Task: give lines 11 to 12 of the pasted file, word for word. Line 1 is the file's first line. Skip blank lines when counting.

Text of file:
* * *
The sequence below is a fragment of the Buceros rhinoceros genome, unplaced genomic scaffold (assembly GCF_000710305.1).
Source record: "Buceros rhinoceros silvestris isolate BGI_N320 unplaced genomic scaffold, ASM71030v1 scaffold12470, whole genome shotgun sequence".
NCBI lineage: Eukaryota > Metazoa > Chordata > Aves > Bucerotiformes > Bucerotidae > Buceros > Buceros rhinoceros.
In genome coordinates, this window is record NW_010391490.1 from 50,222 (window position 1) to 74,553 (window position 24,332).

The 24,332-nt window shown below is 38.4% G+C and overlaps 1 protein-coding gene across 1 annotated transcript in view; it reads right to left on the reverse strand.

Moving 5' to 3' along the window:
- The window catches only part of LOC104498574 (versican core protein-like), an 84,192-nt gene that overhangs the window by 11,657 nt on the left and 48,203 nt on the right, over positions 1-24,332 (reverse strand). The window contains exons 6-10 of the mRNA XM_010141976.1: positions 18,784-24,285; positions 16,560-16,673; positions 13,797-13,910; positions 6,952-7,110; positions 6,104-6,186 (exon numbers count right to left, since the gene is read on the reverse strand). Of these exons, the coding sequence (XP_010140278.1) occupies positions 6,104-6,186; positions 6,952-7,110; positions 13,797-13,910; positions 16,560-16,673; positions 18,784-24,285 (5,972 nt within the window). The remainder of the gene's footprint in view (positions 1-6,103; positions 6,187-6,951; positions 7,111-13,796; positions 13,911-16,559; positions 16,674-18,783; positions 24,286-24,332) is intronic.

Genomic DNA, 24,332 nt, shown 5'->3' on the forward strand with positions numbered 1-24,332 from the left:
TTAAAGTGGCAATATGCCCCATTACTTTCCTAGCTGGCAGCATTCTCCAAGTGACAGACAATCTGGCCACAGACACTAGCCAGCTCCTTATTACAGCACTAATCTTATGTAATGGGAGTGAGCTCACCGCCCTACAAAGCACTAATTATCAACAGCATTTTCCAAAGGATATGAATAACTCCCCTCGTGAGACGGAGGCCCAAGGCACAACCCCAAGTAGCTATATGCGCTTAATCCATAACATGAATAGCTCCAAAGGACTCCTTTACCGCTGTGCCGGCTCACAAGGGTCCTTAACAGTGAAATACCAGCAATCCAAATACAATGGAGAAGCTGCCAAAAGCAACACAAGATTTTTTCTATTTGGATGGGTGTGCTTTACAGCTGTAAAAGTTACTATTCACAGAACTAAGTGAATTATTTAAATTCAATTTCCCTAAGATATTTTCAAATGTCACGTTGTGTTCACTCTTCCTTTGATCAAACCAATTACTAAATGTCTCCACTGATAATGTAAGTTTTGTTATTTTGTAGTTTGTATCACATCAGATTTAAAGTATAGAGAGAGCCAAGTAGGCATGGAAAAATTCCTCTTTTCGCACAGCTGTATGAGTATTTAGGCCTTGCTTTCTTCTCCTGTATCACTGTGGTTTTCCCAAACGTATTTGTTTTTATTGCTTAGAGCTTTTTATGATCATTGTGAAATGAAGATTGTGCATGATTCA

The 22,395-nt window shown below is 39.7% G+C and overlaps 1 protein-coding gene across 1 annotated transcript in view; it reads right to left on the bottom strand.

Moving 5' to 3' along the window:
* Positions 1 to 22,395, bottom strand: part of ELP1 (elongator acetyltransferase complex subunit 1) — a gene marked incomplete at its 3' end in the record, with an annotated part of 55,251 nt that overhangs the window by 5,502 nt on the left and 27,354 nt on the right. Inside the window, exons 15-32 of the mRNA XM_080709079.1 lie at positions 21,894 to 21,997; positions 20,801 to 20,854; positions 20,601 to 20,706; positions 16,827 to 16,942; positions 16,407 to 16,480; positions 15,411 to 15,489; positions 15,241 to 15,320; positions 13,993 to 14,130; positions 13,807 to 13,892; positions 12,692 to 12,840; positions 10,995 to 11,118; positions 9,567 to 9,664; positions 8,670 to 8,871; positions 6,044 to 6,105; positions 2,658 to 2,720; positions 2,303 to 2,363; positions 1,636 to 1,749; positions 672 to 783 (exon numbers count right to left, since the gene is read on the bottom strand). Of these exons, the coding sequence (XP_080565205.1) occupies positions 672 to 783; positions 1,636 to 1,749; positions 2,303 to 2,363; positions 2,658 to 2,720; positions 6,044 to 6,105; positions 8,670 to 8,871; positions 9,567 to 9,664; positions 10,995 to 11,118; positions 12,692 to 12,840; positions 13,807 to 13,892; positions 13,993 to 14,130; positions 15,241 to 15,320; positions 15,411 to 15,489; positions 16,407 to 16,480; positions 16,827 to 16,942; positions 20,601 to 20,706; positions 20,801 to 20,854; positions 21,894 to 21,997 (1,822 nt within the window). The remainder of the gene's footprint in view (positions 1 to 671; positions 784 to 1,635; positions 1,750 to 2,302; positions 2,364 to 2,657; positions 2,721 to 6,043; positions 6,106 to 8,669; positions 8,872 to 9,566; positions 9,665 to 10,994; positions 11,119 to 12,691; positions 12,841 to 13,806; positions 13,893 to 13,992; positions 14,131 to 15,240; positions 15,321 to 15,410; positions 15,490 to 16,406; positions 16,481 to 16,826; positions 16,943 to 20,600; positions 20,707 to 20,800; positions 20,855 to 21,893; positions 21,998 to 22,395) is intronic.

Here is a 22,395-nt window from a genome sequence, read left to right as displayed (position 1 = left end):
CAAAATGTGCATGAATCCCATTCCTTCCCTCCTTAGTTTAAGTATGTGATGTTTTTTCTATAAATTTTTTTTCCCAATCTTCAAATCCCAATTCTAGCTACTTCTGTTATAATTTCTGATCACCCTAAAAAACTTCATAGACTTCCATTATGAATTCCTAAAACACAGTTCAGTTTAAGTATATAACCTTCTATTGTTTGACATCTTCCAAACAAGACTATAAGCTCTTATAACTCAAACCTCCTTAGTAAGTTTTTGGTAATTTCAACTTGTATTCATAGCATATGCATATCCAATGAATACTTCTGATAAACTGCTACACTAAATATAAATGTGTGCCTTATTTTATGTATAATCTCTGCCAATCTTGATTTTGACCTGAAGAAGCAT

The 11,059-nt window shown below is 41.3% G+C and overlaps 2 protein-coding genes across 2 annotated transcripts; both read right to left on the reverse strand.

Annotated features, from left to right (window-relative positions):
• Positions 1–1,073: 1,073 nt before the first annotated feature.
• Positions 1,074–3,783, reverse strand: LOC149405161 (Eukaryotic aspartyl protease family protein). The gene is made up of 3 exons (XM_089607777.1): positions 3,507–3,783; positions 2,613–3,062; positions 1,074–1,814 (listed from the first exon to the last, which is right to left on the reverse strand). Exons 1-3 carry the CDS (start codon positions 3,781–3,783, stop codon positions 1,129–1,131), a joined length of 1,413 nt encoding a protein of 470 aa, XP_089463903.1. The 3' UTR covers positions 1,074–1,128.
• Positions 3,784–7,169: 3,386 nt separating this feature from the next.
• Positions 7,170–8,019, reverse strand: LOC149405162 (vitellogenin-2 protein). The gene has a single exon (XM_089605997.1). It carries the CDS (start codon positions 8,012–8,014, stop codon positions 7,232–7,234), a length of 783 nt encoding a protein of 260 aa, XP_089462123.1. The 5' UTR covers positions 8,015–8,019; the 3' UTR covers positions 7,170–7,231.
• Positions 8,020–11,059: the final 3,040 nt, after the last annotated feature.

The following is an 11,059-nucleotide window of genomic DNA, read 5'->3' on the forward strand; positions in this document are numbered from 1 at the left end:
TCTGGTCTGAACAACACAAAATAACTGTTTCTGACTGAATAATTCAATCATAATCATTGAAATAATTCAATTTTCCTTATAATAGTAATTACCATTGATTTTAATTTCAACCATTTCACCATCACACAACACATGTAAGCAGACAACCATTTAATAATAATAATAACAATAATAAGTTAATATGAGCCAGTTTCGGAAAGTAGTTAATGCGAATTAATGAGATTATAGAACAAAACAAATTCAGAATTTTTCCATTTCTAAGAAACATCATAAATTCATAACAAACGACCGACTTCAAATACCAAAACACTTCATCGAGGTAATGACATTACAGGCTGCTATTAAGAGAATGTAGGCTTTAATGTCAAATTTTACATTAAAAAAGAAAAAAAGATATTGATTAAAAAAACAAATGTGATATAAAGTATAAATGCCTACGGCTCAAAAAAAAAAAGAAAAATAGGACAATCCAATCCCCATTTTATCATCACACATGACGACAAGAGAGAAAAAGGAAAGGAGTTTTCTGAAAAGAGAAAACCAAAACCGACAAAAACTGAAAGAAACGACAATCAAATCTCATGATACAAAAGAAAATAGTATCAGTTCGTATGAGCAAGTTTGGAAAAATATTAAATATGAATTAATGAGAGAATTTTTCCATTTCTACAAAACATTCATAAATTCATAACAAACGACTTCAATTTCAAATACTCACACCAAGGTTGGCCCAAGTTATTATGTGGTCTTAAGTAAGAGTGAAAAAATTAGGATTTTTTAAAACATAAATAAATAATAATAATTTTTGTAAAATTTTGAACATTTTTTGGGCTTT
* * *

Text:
Moving 5' to 3' along the window:
* Positions 1 to 22,395, bottom strand: part of ELP1 (elongator acetyltransferase complex subunit 1) — a gene marked incomplete at its 3' end in the record, with an annotated part of 55,251 nt that overhangs the window by 5,502 nt on the left and 27,354 nt on the right. Inside the window, exons 15-32 of the mRNA XM_080709079.1 lie at positions 21,894 to 21,997; positions 20,801 to 20,854; positions 20,601 to 20,706; positions 16,827 to 16,942; positions 16,407 to 16,480; positions 15,411 to 15,489; positions 15,241 to 15,320; positions 13,993 to 14,130; positions 13,807 to 13,892; positions 12,692 to 12,840; positions 10,995 to 11,118; positions 9,567 to 9,664; positions 8,670 to 8,871; positions 6,044 to 6,105; positions 2,658 to 2,720; positions 2,303 to 2,363; positions 1,636 to 1,749; positions 672 to 783 (exon numbers count right to left, since the gene is read on the bottom strand). Of these exons, the coding sequence (XP_080565205.1) occupies positions 672 to 783; positions 1,636 to 1,749; positions 2,303 to 2,363; positions 2,658 to 2,720; positions 6,044 to 6,105; positions 8,670 to 8,871; positions 9,567 to 9,664; positions 10,995 to 11,118; positions 12,692 to 12,840; positions 13,807 to 13,892; positions 13,993 to 14,130; positions 15,241 to 15,320; positions 15,411 to 15,489; positions 16,407 to 16,480; positions 16,827 to 16,942; positions 20,601 to 20,706; positions 20,801 to 20,854; positions 21,894 to 21,997 (1,822 nt within the window). The remainder of the gene's footprint in view (positions 1 to 671; positions 784 to 1,635; positions 1,750 to 2,302; positions 2,364 to 2,657; positions 2,721 to 6,043; positions 6,106 to 8,669; positions 8,872 to 9,566; positions 9,665 to 10,994; positions 11,119 to 12,691; positions 12,841 to 13,806; positions 13,893 to 13,992; positions 14,131 to 15,240; positions 15,321 to 15,410; positions 15,490 to 16,406; positions 16,481 to 16,826; positions 16,943 to 20,600; positions 20,707 to 20,800; positions 20,855 to 21,893; positions 21,998 to 22,395) is intronic.